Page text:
Back on the other side of the country, Florida Polytechnic University has a new Applied Research Center, a cutting-edge facility that will strengthen Florida Poly’s position as a premier STEM (science, technology, engineering, and math) institution. The $47 million building expands the university’s research capabilities and will be instrumental to Florida Poly’s mission to serve students and industry through excellence in education, discovery, and application of engineering and applied sciences.
At more than 90,000-sq.ft., the ARC (Applied Research Center) houses research and teaching laboratories, student design spaces, conference rooms, faculty offices, and multiple study areas. Students and faculty will have a fuller, more comprehensive academic experience as they enjoy a more than doubled lab and research space on campus.
With state-of-the-art research space and equipment, the ARC was designed to become a research hub for innovation and a magnet for high-tech industry. Its design complements the architecturally renowned IST (Innovation, Science, and Technology) Building, featuring large reflective windows and expansive views of the campus. The builder of the project was Skanska USA, which also developed the IST, and ARC was designed by architecture firm HOK.
Driving North from Florida we find a new campus focal point in Boston, the Boston University Center for Computing & Data Sciences. The nineteen-story, 345,000-sq.ft. facility, which is the tallest building on Boston University’s Charles River campus, is the university’s most energy-efficient building and one of the most sustainable buildings in all of Massachusetts.
The facility itself is designed with intellectual collaboration in mind, featuring an all-glass interior that creates transparency and invites light deep into the building. The unique design of the structure, which is composed of a series of floorplates shifted and cantilevered around the building’s central core, creates a vertically stacked and staggered layout of “neighborhoods” for each academic discipline.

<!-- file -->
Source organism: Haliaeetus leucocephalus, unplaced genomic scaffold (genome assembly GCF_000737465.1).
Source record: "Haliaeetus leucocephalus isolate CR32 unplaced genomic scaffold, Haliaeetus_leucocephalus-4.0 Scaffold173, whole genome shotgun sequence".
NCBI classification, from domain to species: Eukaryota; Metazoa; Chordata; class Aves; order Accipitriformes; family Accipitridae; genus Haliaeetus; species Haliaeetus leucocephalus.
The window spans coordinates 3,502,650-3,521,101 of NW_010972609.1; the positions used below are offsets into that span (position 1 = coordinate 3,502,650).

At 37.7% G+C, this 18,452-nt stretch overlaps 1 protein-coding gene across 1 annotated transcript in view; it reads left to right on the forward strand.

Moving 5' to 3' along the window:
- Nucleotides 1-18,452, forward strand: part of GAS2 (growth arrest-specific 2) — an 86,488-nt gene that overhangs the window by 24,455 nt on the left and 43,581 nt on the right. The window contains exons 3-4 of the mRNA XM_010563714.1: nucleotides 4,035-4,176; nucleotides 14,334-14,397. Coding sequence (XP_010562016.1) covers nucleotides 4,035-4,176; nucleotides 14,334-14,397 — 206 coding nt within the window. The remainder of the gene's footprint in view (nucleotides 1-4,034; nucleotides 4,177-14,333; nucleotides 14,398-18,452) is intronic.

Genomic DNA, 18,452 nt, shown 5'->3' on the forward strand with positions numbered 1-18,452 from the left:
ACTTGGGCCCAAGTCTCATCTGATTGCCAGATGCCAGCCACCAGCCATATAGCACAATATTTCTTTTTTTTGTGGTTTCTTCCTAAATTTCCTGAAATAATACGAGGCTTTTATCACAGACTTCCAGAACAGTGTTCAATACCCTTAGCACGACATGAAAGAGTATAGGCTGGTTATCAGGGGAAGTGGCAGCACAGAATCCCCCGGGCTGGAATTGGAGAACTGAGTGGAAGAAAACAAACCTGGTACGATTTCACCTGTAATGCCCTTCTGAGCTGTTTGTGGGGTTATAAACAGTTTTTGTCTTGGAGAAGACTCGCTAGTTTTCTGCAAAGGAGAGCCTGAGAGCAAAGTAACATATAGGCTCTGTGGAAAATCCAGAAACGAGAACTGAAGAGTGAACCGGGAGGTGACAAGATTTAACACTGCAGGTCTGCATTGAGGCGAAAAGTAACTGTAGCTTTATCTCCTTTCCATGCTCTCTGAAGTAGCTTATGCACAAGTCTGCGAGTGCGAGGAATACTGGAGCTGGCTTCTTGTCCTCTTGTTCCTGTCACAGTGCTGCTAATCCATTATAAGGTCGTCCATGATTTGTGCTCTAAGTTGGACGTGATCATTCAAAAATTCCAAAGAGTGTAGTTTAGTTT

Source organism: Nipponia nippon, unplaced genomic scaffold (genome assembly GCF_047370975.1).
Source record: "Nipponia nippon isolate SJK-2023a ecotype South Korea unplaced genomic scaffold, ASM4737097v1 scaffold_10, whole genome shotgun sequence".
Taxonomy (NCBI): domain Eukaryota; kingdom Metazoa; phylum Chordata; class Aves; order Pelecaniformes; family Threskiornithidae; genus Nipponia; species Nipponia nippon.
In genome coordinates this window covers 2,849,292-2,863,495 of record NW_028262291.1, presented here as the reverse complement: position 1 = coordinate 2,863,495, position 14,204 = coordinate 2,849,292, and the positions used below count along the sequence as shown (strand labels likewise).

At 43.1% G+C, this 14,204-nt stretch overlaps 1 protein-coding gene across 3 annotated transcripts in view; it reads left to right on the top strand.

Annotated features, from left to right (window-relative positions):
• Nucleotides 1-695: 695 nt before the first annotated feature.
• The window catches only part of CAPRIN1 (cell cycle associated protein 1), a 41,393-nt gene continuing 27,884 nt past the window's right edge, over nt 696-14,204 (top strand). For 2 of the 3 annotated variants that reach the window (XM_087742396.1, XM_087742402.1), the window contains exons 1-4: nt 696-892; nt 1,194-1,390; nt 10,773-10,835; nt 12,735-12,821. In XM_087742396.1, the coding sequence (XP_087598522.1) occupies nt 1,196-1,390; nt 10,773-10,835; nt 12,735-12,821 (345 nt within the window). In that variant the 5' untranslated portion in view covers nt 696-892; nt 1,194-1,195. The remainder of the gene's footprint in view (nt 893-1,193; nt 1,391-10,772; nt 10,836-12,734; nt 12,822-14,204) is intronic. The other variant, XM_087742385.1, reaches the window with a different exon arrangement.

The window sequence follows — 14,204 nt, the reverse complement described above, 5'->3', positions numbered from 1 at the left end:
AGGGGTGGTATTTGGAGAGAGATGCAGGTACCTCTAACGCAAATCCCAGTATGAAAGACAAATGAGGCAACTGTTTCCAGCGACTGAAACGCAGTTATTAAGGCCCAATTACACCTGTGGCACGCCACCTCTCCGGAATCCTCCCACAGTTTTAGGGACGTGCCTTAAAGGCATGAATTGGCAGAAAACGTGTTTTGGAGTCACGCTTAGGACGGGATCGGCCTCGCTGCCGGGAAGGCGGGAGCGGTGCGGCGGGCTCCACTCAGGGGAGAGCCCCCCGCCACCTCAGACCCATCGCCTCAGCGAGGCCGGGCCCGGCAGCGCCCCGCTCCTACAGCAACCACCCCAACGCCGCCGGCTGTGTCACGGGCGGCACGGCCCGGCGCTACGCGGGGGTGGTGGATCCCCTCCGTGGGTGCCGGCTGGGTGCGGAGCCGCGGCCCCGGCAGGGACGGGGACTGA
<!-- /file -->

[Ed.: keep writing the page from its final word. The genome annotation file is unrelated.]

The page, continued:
The building is on the school’s campus and in the City of Boston. This unique, complex, and sustainable building is fossil fuel free, due to a geothermal bore system installed by the builder, Suffolk, a national company with $5 billion in annual revenue and 2,500 employees. The Suffolk team drilled and installed 31 bores, each approximately 1,500-ft. deep into the earth, or approximately twice as deep as the tallest structure in Boston is high. The bores harness the thermal resources of the earth to heat and cool the building without the need to connect to a gas line, putting Boston University ahead of schedule for Carbon Free Boston, the city’s 2050 carbon neutrality goal.
The new facility also features triple-glazed windows that help contain heat inside the building, well designed staircases that reduce elevator use and promote energy reduction, and terraces and green roofs that offer views and reduce the urban heat island effect.
Back on the West Coast, Los Angeles and Hollywood are known for their film and television projects so it makes sense that a local university has a department focused on those media areas. Two new structures, designed by Skidmore, Owings & Merrill, have opened on Loyola Marymount University’s Westchester campus: the Howard B. Fitzpatrick Pavilion, which is the new home of the undergraduate School of Film and Television, and the open-air Drollinger Family Stage, an outdoor lecture and performance space in the heart of campus.
Fitzpatrick Pavilion is designed as a hub for the LMU School of Film and Television. The four-story facility features a semi-transparent brise-soleil that shades outdoor spaces and seating, while revealing the activity inside the building. At the base of the building, the 80-seat Broccoli Theater is clad in illuminated matte metal panels to have a jewel-like presence. Open-air social spaces, in the theater’s courtyard and on its rooftop, are accentuated with bright yellow furniture.
SOM designed a facility that bridges the gap between academic and real-world experience, with the flexibility to adapt to a rapidly evolving field. Equipping the campus with the industry’s latest production modes, Fitzpatrick Pavilion offers students 24-hour access to stop motion, film, and camera-directing studios as well as technology-rich post-production and animation labs.
A few hundred feet to the west, the Drollinger Family Stage is LMU’s first outdoor performance venue. Designed for the LMU College of Communication and Fine Arts, the stage expands the number, range, and types of performances LMU can host, including live theatrical and dance events, concerts, public lectures, and a variety of other engagements.
Across the country, educational facilities are adapting to the prospect of growth as new generations of students come of age. From the youngest to the returning college students seeking to upgrade their skills in middle age, facilities are being remodeled, repurposed, and renovated beside new construction to provide a place to learn, gather, and experience life.